Staffing is the issue keeping NHS leaders awake at night – and which consumes two-thirds of trusts’ spending. The fortnightly The Ward Round newsletter, by HSJ workforce correspondent Annabelle Collins, will make sure you are tuned in to the daily pressures on staff, and the wider trends and policies shaping the workforce. Contact me in confidence.
“It did get pretty bumpy for a while, didn’t it? A rumour even said that Theresa May was beginning to feel sorry for the RCN.”
New Royal College of Nursing chief executive Dame Donna Kinnair didn’t waste much time in acknowledging the past year has been one of the most challenging in the trade union’s history. But, for some members, “pretty bumpy” was an understatement.
Although it didn’t quite reach the level of chaos presided over by Mrs May’s government, Dame Donna used her maiden speech to remind this year’s congress that the past year has seen “contentious votes and departures from the top team”.
This was in reference to the revelation the union promised NHS nursing staff they would get an uplift of 3 per cent following the Agenda for Change pay deal. In reality, the RCN miscommunicated the deal and what it would mean for members – they actually saw an uplift of 1.5 per cent.
In the months that followed, former chief executive Janet Davies stepped down and the RCN council lost a vote of no confidence from its members, amid comments from the leadership at the emergency general meeting that a political faction was trying to infiltrate the organisation.
Dame Donna said there were “weaknesses in how the RCN carried out its trade union function in particular” and pledged to act on recommendations that were made – “the college is changing,” she told the room.
The annual general meeting on the first morning of congress, according to Dame Donna, involved a “full and frank discussion”, where RCN members asked the “toughest of questions”.
HSJ has heard from those attending that members held the union leadership to account and Dame Donna apologised for comments made about political infiltrators.
However, others told me her apology didn’t go anywhere near far enough as thousands of members voted for a deal that has left them out of pocket. It was made clear there is further to go to regain members’ trust, with one telling me they wouldn’t be surprised if something similar to the pay deal debacle happened again.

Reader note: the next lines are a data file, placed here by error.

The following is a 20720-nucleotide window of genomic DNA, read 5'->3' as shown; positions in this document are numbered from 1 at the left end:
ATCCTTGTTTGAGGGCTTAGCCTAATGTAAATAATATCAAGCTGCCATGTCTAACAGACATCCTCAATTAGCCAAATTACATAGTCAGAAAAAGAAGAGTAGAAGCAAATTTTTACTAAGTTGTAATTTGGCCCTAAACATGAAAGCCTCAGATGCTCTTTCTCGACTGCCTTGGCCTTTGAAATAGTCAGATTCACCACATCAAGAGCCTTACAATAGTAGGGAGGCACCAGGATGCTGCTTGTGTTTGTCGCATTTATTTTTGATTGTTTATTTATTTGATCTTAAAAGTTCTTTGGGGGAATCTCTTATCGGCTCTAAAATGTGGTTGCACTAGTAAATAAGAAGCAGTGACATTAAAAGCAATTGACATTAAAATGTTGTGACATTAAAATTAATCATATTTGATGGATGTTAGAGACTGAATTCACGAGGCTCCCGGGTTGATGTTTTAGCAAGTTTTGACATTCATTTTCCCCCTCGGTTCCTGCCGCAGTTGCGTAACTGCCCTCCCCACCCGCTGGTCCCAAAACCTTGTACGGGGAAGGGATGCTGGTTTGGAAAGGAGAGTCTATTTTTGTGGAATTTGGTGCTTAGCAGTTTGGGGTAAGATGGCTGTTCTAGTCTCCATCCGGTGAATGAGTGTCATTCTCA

Another member told delegates during a debate there has been no formal apology made to all members and little reflection on progress and lessons learned over the last year. “Now might be an opportunity,” they said.
Dame Donna also reminded congress the next time it meets it will be time for the union and NHS staff side to enter into the next round of discussions with the government and NHS Employers, to negotiate NHS pay levels. The RCN has another year to stabilise before these negotiations begin, where all eyes will be on its leadership and the messaging to members.
Safe staffing campaign
The RCN leader told congress her “number one priority” for the top job is to get “meaningful legislation and investment in every part of the UK.” A big part of this will be the RCN’s campaign to enshrine safe staffing levels in law, as already done in Wales, and as of two weeks ago, Scotland.
“Those with power, money and authority to change this are too often found unwilling; all too happy to let the individual take the blame for failings that are genuinely systemic,” she said.
RCN president Anne Marie Rafferty reiterated the need to safely staff hospitals while speaking at the congress.
“The odds of death are more than 25 per cent greater in the worst staffed hospitals compared to the best,” professor Rafferty said.
“Though each country is on a different journey, all of our work is underpinned by five clear principles,” she said. “These principles outline the need for an adequate supply of nursing staff, with enough students coming through the system, and development of the existing workforce. And importantly, they demand responsibility and accountability for ensuring there are enough nursing staff to meet the changing needs of the population.”
Alison Leary, professor of healthcare and workforce modelling at London South Bank University, gave another perspective on the way forward for safe staffing.
“It is very welcome that RCN are pursuing safe staffing legislation in England but I’m not sure it will work with the same success it has had in Wales or Scotland,” Professor Leary told HSJ. “The Parliamentary process is very different and the relationships are very different.”
Professor Leary suggested another option is to introduce “wider safety legislation” and “leverage safety legislation we already have”, such as employment, and health and safety laws.
“My preference would be to go for overarching safety legislation, the way other safety critical industries have, that gives a really robust legislative framework and gives people freedom but holds them to account to both their staff and patients,” she added.